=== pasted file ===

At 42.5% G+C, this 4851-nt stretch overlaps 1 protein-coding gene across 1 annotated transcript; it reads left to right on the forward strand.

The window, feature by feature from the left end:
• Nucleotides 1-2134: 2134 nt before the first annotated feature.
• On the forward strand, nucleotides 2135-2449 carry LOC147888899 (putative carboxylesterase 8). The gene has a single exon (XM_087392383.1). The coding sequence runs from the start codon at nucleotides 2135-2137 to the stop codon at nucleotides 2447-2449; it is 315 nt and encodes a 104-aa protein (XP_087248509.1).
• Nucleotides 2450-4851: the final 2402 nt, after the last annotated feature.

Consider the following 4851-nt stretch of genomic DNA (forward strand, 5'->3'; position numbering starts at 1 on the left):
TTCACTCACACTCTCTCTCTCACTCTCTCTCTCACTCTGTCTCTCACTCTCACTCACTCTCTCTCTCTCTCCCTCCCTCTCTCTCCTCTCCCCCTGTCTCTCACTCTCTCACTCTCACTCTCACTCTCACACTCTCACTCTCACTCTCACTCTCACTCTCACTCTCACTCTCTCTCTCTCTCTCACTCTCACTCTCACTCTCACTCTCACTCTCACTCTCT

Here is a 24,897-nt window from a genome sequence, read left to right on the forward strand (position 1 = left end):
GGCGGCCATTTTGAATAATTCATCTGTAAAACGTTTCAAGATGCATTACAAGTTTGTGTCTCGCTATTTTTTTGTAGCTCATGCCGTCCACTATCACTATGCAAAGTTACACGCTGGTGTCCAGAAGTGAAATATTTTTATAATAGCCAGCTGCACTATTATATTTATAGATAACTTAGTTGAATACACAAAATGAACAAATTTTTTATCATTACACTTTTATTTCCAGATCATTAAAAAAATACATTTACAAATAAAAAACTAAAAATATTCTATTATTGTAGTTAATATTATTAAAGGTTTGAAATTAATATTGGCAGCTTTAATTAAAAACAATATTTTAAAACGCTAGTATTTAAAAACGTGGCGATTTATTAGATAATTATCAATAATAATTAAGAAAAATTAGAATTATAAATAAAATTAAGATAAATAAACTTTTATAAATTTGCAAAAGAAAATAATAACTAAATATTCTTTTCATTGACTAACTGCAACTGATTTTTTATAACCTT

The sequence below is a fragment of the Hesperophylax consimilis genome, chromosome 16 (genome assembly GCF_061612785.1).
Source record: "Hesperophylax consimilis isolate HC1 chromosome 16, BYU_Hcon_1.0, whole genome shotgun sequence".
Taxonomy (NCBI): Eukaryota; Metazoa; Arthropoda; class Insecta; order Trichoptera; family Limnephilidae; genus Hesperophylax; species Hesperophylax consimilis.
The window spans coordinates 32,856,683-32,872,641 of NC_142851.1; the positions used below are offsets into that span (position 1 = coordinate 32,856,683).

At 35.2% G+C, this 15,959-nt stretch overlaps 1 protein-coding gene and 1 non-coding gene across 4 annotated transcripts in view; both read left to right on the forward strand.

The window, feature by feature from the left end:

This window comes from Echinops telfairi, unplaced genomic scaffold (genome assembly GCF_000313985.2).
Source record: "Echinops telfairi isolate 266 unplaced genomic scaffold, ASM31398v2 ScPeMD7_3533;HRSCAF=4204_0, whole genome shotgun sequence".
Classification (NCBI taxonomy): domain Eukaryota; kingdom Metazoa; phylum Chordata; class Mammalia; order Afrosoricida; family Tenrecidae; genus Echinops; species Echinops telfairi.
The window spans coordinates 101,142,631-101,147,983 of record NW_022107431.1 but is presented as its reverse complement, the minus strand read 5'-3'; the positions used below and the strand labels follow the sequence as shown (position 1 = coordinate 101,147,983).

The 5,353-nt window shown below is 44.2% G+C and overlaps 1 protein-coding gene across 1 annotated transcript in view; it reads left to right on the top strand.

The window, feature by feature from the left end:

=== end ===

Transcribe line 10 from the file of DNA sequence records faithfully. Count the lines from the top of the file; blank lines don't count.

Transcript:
The sequence below is a fragment of the Hesperophylax consimilis genome, chromosome 16 (genome assembly GCF_061612785.1).